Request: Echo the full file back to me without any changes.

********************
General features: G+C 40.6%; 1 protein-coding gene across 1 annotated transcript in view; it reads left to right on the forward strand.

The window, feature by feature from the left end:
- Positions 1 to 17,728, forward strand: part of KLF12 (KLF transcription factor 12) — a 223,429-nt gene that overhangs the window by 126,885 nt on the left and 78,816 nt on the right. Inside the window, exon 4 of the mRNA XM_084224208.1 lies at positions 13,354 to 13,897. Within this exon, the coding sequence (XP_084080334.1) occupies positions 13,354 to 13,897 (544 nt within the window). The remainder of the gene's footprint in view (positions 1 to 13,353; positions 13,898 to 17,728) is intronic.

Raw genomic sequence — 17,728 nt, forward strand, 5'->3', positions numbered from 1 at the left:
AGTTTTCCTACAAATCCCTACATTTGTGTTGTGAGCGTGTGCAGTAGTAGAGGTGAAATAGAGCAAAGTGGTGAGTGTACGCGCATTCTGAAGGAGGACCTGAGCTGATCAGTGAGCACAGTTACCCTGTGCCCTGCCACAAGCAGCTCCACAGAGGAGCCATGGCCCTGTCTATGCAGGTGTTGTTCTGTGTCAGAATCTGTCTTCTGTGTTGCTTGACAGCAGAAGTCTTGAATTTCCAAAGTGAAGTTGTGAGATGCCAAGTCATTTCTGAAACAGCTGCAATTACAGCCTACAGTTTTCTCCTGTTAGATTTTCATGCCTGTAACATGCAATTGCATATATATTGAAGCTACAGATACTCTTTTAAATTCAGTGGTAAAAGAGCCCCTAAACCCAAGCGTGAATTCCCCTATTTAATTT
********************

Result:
General features: G+C 40.6%; 1 protein-coding gene across 1 annotated transcript in view; it reads left to right on the forward strand.

The window, feature by feature from the left end:
- Positions 1 to 17,728, forward strand: part of KLF12 (KLF transcription factor 12) — a 223,429-nt gene that overhangs the window by 126,885 nt on the left and 78,816 nt on the right. Inside the window, exon 4 of the mRNA XM_084224208.1 lies at positions 13,354 to 13,897. Within this exon, the coding sequence (XP_084080334.1) occupies positions 13,354 to 13,897 (544 nt within the window). The remainder of the gene's footprint in view (positions 1 to 13,353; positions 13,898 to 17,728) is intronic.

Raw genomic sequence — 17,728 nt, forward strand, 5'->3', positions numbered from 1 at the left:
AGTTTTCCTACAAATCCCTACATTTGTGTTGTGAGCGTGTGCAGTAGTAGAGGTGAAATAGAGCAAAGTGGTGAGTGTACGCGCATTCTGAAGGAGGACCTGAGCTGATCAGTGAGCACAGTTACCCTGTGCCCTGCCACAAGCAGCTCCACAGAGGAGCCATGGCCCTGTCTATGCAGGTGTTGTTCTGTGTCAGAATCTGTCTTCTGTGTTGCTTGACAGCAGAAGTCTTGAATTTCCAAAGTGAAGTTGTGAGATGCCAAGTCATTTCTGAAACAGCTGCAATTACAGCCTACAGTTTTCTCCTGTTAGATTTTCATGCCTGTAACATGCAATTGCATATATATTGAAGCTACAGATACTCTTTTAAATTCAGTGGTAAAAGAGCCCCTAAACCCAAGCGTGAATTCCCCTATTTAATTT